Objective and design: To explore the effects of various antihypertensive regimes which achieve similar blood pressure control using a range of agents including the angiotensin II type 1 receptor antagonist, valsartan, as monotherapy or in combination with two subclasses of calcium channel blockers (CCBs) (the dihydropyridine, amlodipine and the phenylalkylamine, verapamil) on the progression of renal disease and the expression of the podocyte slit pore protein, nephrin in an accelerated model of diabetic nephropathy.
Results: Valsartan treatment reduced systolic blood pressure as assessed by radiotelemetry (135 +/- 3 versus diabetic 153 +/- 6 mmHg) as well as retarding the increase in albumin excretion rate by approximately 50%. Combination therapy of valsartan with either amlodipine or verapamil was equally effective in reducing blood pressure to valsartan monotherapy (valsartan + amlodipine 129 +/- 4 valsartan + verapamil 133 +/- 6 mmHg;) but was not as effective at reducing albuminuria. A reduction in glomerulosclerosis was observed with valsartan monotherapy with less reduction in injury with the valsartan + amlodipine combination, despite a similar reduction in blood pressure. The decrease in nephrin, in diabetic rats was attenuated by valsartan monotherapy, but not by other treatments.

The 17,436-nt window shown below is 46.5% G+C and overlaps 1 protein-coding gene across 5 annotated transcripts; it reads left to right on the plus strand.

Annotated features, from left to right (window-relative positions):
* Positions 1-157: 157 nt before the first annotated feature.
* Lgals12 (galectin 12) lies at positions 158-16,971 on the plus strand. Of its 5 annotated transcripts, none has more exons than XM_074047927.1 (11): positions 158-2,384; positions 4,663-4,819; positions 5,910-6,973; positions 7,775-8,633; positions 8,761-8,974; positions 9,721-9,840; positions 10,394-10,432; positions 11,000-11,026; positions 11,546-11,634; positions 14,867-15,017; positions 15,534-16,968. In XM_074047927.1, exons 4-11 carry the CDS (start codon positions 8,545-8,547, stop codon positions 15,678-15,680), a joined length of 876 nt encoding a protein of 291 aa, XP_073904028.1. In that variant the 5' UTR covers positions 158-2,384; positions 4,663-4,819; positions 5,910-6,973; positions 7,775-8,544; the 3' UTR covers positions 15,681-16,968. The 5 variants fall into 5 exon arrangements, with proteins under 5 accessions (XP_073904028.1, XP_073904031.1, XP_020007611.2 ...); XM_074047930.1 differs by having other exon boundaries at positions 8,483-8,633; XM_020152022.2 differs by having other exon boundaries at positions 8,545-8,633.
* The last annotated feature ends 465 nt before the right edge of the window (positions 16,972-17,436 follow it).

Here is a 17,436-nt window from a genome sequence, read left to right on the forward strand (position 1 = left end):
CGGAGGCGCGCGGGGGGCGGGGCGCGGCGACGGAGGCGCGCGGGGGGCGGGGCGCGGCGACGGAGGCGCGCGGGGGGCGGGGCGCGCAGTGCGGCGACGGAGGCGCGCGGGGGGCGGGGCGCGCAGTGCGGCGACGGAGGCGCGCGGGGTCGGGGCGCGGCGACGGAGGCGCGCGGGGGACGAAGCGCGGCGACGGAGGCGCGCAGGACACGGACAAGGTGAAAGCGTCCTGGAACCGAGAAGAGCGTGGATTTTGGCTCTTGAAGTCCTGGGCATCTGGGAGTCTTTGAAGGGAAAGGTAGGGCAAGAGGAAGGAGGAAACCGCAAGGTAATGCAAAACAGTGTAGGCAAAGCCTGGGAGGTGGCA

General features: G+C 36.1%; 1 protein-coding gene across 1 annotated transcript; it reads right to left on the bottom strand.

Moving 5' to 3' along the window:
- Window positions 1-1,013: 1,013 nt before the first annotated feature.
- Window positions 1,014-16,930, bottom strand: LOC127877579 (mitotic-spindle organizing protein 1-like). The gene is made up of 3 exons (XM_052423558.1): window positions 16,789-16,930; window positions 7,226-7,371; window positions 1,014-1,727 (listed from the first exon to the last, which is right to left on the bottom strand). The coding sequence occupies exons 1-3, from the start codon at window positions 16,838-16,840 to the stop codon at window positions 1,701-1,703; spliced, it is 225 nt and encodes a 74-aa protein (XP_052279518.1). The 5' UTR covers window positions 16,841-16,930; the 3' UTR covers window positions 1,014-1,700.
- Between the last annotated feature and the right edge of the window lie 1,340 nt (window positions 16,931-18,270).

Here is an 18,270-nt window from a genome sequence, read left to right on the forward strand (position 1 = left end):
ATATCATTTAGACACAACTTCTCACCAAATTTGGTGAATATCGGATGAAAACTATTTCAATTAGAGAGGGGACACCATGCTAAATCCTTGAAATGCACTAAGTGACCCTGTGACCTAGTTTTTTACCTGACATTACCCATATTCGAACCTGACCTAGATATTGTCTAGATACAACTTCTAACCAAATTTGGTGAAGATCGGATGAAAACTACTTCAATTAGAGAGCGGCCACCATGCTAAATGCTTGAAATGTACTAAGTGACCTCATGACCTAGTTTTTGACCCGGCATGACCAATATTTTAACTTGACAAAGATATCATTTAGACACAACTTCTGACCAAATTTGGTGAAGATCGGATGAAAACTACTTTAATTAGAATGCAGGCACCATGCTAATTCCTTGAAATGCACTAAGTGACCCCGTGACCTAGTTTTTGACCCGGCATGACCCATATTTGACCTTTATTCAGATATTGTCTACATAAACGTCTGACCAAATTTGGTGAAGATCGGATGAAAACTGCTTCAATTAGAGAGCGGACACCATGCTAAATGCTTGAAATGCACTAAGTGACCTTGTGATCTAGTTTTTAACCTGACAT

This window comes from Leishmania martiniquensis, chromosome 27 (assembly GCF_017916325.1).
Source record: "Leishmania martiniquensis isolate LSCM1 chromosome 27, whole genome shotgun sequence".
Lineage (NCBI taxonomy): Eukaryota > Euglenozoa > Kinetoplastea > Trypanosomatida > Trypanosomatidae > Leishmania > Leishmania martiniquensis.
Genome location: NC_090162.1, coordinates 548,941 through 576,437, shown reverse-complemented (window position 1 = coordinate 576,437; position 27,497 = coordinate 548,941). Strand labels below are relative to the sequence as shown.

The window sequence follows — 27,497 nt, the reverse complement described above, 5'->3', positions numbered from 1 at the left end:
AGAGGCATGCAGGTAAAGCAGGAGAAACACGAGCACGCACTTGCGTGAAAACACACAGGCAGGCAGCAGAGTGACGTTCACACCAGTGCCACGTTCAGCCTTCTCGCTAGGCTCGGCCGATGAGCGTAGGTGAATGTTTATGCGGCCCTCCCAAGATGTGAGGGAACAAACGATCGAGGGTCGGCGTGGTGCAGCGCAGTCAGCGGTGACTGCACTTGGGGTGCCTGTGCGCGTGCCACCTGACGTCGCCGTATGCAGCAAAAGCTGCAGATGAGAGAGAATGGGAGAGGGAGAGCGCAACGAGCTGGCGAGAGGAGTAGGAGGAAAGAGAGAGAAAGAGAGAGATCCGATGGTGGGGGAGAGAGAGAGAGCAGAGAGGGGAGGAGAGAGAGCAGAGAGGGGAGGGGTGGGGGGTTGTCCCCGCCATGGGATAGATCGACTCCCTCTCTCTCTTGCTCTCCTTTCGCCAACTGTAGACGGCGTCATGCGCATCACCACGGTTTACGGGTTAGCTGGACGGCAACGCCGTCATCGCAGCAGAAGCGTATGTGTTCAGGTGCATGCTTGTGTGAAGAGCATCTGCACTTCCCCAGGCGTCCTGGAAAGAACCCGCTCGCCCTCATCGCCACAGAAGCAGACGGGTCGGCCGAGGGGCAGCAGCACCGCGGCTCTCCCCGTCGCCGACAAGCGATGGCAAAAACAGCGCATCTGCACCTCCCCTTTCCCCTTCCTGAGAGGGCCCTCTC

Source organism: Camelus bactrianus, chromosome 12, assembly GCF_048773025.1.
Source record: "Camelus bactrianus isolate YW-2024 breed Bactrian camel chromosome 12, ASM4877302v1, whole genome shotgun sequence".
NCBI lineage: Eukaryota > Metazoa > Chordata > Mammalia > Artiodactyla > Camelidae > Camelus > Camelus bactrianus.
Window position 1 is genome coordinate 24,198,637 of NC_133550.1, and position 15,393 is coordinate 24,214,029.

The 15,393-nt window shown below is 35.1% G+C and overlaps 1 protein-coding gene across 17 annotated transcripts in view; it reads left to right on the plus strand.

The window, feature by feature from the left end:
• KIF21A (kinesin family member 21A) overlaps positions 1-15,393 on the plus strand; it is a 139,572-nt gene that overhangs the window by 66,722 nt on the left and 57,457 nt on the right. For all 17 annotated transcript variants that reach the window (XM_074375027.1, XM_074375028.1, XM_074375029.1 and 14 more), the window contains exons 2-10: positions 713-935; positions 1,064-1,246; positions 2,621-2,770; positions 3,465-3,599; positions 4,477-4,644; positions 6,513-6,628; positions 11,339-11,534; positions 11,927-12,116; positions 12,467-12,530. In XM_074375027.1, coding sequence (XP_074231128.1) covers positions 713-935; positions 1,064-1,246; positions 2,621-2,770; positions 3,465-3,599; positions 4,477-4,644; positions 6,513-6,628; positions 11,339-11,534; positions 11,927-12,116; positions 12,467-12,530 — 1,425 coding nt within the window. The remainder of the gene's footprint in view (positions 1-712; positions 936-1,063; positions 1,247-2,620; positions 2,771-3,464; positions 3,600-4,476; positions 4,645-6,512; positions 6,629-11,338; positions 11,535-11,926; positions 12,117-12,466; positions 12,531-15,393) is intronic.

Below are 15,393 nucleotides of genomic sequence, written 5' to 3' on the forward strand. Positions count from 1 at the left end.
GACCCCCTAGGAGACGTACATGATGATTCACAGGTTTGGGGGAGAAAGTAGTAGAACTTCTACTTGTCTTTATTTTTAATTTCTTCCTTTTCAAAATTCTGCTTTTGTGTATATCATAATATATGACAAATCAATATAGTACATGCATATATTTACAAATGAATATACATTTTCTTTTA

Conclusions: The results of this study demonstrate that despite a similar reduction in blood pressure, the addition of the CCB amlodipine to the AII antagonist failed to provide similar renoprotection to that observed with an equihypotensive regimen of valsartan as monotherapy. Furthermore, the depletion in glomerular nephrin expression in diabetic animals was only abrogated by valsartan treatment, the therapy which was most effective at retarding the development of albuminuria in this model.